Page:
Pretty Good Privacy, commonly known as “PGP”, is a “stripped-down” version of a PKI system and has become popular even among some casual users of the Internet. The benefit of PGP is that while it is relatively easy for a single user to set up, it still provides the user with one of the best encryption schemes available, namely, public/private key encryption. PGP is primarily designed to secure e-mail and to digitally sign documents and is probably the most common encryption program in use due to its ease of implementation and the fact that no explicit infrastructure is required. While PGP is easily setup compared to a traditional PKI model that a large corporation might implement, PGP can sometimes be awkward to use and, more importantly, is less robust when it comes to issues like digital certificate creation, management, automated key issuance and retrieval, authentication and trust. Specifically, in PGP there are no certificates, CAs, or strong authentication. Thus, PGP is only a limited solution to security issues on the Internet.
 Web browsers operating in conjunction with the World Wide Web also offer a level of security embodied in Secure Socket Layer (SSL). SSL is an Internet protocol that encrypts all of the communications between a web site and a client. This method of making a web site secure uses multiple methods of encryption and relies on certificates to authenticate a web site's identity. For these reasons, and the ease by which SSL can be implemented, SSL is the encryption protocol currently used to encrypt Internet credit card transactions.
 Another example of the use of SSL is described in U.S. Pat. No. 5,790,790, which discloses a system for delivering an electronic document using HTTP to “push” a document to a remote server. The remote server, upon receipt of the document, notifies an intended recipient of the document that the document has been received and that the recipient can then download the document using local protocols. Because, in accordance with the '790 patent, the document is being transmitted using HTTP, SSL is implemented to achieve a minimum level of security.
 Among the various methods of document security and identity authentication, EDI and full-scale PKI can be considered the most robust EDI and full-scale PKI are, however, generally difficult to use and implement. Conversely, smaller scale encryption systems such as PGP and web-based security schemes like SSL may be more simple to implement, but these smaller scale encryption systems cannot offer the level of security or identity authentication that the more robust PKI systems can. Thus, there continues to be a need for systems and methods that provide robust security and identity authentication with respect to content delivered over the Internet while, at the same time, being relatively simple to use.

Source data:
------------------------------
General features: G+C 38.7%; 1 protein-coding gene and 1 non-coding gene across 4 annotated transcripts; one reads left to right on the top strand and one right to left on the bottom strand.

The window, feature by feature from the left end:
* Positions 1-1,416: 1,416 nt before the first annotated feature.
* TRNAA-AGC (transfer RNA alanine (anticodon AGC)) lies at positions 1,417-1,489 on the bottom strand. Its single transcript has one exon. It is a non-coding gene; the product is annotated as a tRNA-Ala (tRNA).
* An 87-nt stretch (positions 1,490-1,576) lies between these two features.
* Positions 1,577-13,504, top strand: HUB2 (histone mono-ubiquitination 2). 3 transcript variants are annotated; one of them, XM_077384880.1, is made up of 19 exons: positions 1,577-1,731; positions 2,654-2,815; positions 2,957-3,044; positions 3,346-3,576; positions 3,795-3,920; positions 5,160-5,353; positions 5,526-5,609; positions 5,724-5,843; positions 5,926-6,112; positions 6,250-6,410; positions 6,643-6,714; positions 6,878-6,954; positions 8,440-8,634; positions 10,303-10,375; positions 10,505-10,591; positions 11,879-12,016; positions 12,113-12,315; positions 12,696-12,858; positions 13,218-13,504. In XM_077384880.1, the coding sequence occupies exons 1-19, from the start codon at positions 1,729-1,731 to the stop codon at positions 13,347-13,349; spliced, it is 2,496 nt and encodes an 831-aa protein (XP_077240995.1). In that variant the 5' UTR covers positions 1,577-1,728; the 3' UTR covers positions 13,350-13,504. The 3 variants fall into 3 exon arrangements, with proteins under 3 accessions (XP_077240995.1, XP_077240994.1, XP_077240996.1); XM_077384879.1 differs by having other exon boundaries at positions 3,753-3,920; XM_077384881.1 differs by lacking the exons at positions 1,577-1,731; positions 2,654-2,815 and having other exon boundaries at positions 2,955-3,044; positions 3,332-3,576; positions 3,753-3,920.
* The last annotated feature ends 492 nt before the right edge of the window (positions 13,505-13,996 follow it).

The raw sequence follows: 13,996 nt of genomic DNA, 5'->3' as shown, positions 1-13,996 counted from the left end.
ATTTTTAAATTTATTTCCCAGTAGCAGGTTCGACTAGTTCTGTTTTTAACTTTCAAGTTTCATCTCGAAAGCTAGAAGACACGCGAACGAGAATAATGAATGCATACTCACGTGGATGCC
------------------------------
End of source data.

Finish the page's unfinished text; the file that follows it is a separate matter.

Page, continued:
Moreover, there is still a need for a system and method for secure digital rights management. In particular, there continues to be a need for establishing security and control over electronic content that is intended to be published over the Internet in order to maintain valuable rights in the content.
 Further still, there remains a need for simple and secure bill presentment systems and methods so that vendors and service providers can replace conventional bill mailings with an electronic system that is accurate and secure.
 It is therefore an object of the present invention to provide a simple and robust implementation of PKI encryption with no or little intervention by a user.
 It is also an object of the present invention to provide an implementation of PKI-based encryption that separates, functionally, local or front end functions and server side or back end functions.
 It is still a further object of the present invention to provide an implementation of PKI-based encryption in which local and back end portions of the encryption system automatically communicate with one another without user intervention.
 It is an object of the present invention to provide a system and method of PKI-based encryption that operates with existing email client applications.
 It is also an object of the present invention to provide encryption and control for the life of content that is encrypted in accordance with the principles of the present invention.
 It is also an object of the present invention to provide a system and method for effecting, in online and offline environments, full digital rights management with respect to any content that is in electronic form and is conveyed via the Internet.
 It is also an object of the present invention to provide a system and method for providing security and authentication among businesses, and in particular application-to-application securing and authenticating.
 It is still a further object of the present invention to provide a system and method of PKI-based encryption in which keys are automatically transferred to a party, device or system requiring such keys.
 It is also an object of the present invention to provide a system and method for delivering electronic content from a sender to a recipient using the Internet, wherein the recipient is notified that content is awaiting pickup using a notification means other than the Internet.
 It is yet another object of the present invention to provide a system and method that permits a sender of content to establish content viewing privileges that cannot be altered by the viewer.
 It is also an object of the present invention to provide a system and method of PKI-based encryption in which content that is delivered to a recipient remains in an encrypted state except when viewing or otherwise using the content for its intended purpose.